Three years ago, Gilead had outmanoeuvred itself. A leading Hepatitis C franchise with cure rates of over 90% had yielded dramatic clinical benefits, but revenues shrank alongside the target patient population and Gilead ultimately needed a new avenue. Their choice was surprising – a $12 billion buy-out of a biotech pioneering a novel, investigational, highly invasive and expensive cell therapy for niche haematological cancers. Three years later, with two approved CAR-Ts on the market and aggressive, continual line extensions, it seems as if Gilead has bet on a winning horse. The reinvention of Kite/Gilead from a Hepatitis C company to ground-breaking, oncology innovation is one of the most relevant examples of how forward looking partnering in the pharmaceutical industry is not just a way to realise ambitions, but rather a way to reinvent companies.
Arm’s Length Collaborations Allow for Biotech Agility Alongside Big Pharma Capabilities
Gilead’s choice to invest in personalised CAR-T therapies understandably raised eyebrows back in 2017, with strong industry criticism due to the lack of a validated business case and low near-term return on investment. At that time, there were no industry players who had successfully established and managed the uniquely complicated supply chain of autologous CAR-T, the pricing was restrictively high, and even if Kite was successful in gaining approval, the target patient population was estimated to be less than 10,000 a year. However, while Gilead’s choice may have been inherently risky due to the novel and personalised nature of the therapy, it has been the execution and long-term follow through of their partnership which has defined their success today. Gilead waited until after Kite’s submission to the FDA to formalise their M&A, lowering the risk of investing in a first-in-class MOA. After gaining their first approval, Kite/Gilead has aggressively pushed to maximise the commercial potential of their asset, becoming the first company to have a cell therapy franchise and aiming to increase the pie by moving CAR-Ts to broader therapeutic areas and earlier lines of treatment. Crucial to this entire process is the nature of Gilead’s relationship with Kite, which still has significant autonomy within Gilead. This arm’s length alliance model is becoming a recurring feature in partnering today and, as exemplified by Kite/Gilead, allows for biotech agility with big pharma horsepower.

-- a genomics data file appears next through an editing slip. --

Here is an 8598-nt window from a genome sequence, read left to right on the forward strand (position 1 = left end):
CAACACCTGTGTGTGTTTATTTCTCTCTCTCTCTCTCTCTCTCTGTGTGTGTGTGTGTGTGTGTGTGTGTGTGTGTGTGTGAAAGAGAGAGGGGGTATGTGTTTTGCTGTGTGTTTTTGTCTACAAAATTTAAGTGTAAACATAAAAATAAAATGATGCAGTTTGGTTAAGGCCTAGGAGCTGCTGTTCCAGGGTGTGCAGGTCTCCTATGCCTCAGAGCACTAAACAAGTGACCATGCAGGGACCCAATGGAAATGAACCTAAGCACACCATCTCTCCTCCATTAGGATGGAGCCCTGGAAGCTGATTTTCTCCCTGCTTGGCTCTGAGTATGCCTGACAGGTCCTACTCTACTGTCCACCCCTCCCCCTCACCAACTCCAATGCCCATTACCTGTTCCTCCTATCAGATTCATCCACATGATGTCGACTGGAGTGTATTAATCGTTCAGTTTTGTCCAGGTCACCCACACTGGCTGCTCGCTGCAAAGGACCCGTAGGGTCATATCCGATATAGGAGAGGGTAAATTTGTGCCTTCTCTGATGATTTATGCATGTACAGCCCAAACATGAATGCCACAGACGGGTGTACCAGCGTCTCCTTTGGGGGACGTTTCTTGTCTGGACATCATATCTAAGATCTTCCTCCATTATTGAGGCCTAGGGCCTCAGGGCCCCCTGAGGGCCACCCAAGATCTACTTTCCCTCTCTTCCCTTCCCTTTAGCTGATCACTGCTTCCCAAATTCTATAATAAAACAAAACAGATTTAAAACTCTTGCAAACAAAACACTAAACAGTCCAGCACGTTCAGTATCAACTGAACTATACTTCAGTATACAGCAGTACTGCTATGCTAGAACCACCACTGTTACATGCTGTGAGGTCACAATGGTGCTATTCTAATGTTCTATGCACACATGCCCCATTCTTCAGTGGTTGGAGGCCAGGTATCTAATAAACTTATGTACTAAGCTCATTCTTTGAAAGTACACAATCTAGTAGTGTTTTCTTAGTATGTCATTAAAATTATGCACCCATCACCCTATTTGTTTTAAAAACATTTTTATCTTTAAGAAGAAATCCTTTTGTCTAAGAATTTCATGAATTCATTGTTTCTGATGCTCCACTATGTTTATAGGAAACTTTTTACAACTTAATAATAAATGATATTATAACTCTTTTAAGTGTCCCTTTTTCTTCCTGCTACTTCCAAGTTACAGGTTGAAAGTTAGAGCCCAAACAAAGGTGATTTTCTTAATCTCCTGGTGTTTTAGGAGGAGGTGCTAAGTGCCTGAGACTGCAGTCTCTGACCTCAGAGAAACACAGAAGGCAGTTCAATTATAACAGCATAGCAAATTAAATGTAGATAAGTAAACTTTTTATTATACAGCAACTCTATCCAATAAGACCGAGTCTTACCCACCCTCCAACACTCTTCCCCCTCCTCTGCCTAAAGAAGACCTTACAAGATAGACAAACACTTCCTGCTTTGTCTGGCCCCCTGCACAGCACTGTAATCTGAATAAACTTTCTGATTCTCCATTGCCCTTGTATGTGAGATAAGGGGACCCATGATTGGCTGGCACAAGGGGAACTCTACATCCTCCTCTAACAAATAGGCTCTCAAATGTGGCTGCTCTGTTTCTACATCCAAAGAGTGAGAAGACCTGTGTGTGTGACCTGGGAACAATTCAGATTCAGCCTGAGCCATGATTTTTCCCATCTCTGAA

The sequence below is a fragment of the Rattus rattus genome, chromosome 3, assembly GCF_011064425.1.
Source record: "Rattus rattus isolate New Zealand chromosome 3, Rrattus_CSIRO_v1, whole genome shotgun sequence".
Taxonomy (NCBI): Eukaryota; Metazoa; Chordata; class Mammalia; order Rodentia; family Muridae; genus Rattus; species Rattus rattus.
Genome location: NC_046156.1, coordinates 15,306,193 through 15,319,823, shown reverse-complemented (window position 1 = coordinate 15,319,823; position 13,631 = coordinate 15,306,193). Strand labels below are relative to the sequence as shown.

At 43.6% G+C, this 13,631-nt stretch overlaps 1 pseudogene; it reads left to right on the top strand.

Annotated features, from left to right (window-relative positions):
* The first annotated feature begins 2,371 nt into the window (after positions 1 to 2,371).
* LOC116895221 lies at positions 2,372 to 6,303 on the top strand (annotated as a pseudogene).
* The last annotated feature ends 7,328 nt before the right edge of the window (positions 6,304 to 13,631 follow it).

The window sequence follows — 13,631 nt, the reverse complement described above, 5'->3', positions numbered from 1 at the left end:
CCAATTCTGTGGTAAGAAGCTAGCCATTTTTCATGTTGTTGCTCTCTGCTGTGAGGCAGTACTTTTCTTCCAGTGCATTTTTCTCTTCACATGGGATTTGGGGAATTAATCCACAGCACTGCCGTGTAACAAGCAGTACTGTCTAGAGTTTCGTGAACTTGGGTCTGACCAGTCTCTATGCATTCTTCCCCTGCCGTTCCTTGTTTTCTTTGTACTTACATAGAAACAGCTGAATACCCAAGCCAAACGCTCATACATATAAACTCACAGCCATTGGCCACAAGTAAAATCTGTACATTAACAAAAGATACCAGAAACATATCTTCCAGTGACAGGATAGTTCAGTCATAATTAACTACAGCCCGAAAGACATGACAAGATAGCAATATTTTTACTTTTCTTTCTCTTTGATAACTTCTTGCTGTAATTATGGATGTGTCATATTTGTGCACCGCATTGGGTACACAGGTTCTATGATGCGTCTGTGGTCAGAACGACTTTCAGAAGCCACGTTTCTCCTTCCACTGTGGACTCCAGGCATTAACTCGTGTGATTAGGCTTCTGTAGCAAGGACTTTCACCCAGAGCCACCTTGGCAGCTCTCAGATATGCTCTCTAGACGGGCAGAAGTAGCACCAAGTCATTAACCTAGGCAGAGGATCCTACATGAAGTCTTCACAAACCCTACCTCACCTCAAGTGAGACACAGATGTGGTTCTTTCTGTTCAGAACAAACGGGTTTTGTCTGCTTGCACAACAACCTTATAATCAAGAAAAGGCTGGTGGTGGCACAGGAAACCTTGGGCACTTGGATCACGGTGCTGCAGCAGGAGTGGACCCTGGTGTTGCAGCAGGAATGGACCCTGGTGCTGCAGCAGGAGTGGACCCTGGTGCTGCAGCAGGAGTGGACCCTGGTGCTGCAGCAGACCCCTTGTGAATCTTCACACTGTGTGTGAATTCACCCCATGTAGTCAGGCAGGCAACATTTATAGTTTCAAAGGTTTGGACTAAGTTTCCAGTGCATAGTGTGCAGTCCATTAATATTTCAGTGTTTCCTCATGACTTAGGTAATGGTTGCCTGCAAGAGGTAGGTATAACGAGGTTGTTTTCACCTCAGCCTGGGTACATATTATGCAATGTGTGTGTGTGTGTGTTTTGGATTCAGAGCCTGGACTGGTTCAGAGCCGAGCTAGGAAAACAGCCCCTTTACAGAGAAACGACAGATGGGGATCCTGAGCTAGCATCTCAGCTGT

Farsighted Innovation Capture for Platform Technology Not Only Rejuvenates Pipelines, But Can Future Proof Companies for Unexpected Health Crises
While the Kite/Gilead M&A is an example of commercially driven partnering, other companies consider innovation capture as an integral part of company ethos. Such steady, science-led partnerships ensure companies stay relevant in the face of scientific advances, and in particular enable rapid partnerships in response to crises. A topical example is Pfizer, a company that has consistently invested in vaccine innovation despite this being a historically marginalised therapeutic area. Its deals centred around novel modalities and multifunctional platform technology as far back as 2015, when Pfizer acquired the controlling stake in RedVax and their technology for multicomponent virus-like particles. However, Pfizer’s most famous and arguably most successful move is its partnership with BioNTech, the foundations to which were laid in 2018 when Pfizer sought to collaborate on a novel mRNA-based influenza vaccine. In response to Covid-19, the partnership was repurposed with terrific agility into a successful vaccine collaboration and has yielded the global frontrunner in the race for Covid-19 vaccines. Although Pfizer and BioNTech started off as merely a small deal in a niche therapeutic area, the focus on novel platform technology and a loose partnership structure allowed for rapid restructuring in response to a crisis and has now transformed this collaboration into one of the most impactful partnerships in pharma.
Timely Partnering Enables Companies to Piggyback for Next-Generation Technologies
Shifting lens from pioneers, partnering can also been leveraged to regain competitive advantages in pharma. For example, despite a persistent focus on oncology, Janssen was notably slow to move into haematology CAR-T cell therapies and therefore faced being left behind by more forward-thinking competitors. That perhaps explains why the Janssen partnering team was so quick to act following Legend Biotech’s debut ASCO presentation in 2017, formalising a partnership with the then unknown Chinese biotech within 6 months of that first data readout. That initial foray has been followed by a flurry of partnering, most recently with Fate Therapeutics for allogeneic CAR-Ts, demonstrating a strong momentum and reflecting on Janssen’s approach to partner and piggyback for next-generation CAR-T innovation. These partnerships also employ an arm’s length, agile approach, where the biotech leads drug discovery and Janssen provides big pharma manpower and expertise to boost clinical and commercial development.
To the uninitiated, partnering may seem simply a way of throwing money at a problem, whether it’s a dwindling pipeline or an operational Achilles heel. In reality, partnering is one of the most powerful tools for reinventing the very identity of a company, enabling meaningful, directional pursuit of long-term goals. More importantly, beyond the company itself, partnering provides a sustainable platform for growth and commercialisation of cutting-edge science. Strategic partnering deals are increasingly responsible for some of the most significant advances we see in pharma today, and if the emerging trend for agile, arms-length partnerships continues, I look forward to seeing many more.